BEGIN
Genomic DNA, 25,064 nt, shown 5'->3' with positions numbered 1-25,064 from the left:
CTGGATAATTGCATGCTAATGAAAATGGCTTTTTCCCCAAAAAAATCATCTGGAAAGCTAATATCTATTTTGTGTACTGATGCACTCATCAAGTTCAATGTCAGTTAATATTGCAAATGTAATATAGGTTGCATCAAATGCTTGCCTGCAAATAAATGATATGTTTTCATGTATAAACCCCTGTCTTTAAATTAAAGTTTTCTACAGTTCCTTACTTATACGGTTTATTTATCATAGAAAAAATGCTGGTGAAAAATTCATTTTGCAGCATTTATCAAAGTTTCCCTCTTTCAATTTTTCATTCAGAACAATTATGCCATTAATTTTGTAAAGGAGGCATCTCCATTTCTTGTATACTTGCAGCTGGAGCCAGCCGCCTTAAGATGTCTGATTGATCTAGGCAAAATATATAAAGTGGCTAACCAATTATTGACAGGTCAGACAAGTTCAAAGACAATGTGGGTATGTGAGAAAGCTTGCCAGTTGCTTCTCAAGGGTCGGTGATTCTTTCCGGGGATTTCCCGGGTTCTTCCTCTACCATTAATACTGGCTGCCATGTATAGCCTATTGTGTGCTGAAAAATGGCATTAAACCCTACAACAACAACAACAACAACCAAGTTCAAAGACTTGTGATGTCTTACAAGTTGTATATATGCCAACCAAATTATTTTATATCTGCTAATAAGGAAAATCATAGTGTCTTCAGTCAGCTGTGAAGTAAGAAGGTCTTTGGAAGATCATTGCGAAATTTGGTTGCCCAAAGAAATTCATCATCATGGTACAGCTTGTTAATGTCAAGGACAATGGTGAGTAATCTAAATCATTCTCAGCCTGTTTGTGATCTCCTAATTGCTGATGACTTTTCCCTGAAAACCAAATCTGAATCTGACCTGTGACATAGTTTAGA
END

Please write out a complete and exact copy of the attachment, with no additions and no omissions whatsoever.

Genomic DNA, 25,064 nt, shown 5'->3' with positions numbered 1-25,064 from the left:
CTGGATAATTGCATGCTAATGAAAATGGCTTTTTCCCCAAAAAAATCATCTGGAAAGCTAATATCTATTTTGTGTACTGATGCACTCATCAAGTTCAATGTCAGTTAATATTGCAAATGTAATATAGGTTGCATCAAATGCTTGCCTGCAAATAAATGATATGTTTTCATGTATAAACCCCTGTCTTTAAATTAAAGTTTTCTACAGTTCCTTACTTATACGGTTTATTTATCATAGAAAAAATGCTGGTGAAAAATTCATTTTGCAGCATTTATCAAAGTTTCCCTCTTTCAATTTTTCATTCAGAACAATTATGCCATTAATTTTGTAAAGGAGGCATCTCCATTTCTTGTATACTTGCAGCTGGAGCCAGCCGCCTTAAGATGTCTGATTGATCTAGGCAAAATATATAAAGTGGCTAACCAATTATTGACAGGTCAGACAAGTTCAAAGACAATGTGGGTATGTGAGAAAGCTTGCCAGTTGCTTCTCAAGGGTCGGTGATTCTTTCCGGGGATTTCCCGGGTTCTTCCTCTACCATTAATACTGGCTGCCATGTATAGCCTATTGTGTGCTGAAAAATGGCATTAAACCCTACAACAACAACAACAACAACCAAGTTCAAAGACTTGTGATGTCTTACAAGTTGTATATATGCCAACCAAATTATTTTATATCTGCTAATAAGGAAAATCATAGTGTCTTCAGTCAGCTGTGAAGTAAGAAGGTCTTTGGAAGATCATTGCGAAATTTGGTTGCCCAAAGAAATTCATCATCATGGTACAGCTTGTTAATGTCAAGGACAATGGTGAGTAATCTAAATCATTCTCAGCCTGTTTGTGATCTCCTAATTGCTGATGACTTTTCCCTGAAAACCAAATCTGAATCTGACCTGTGACATAGTTTAGA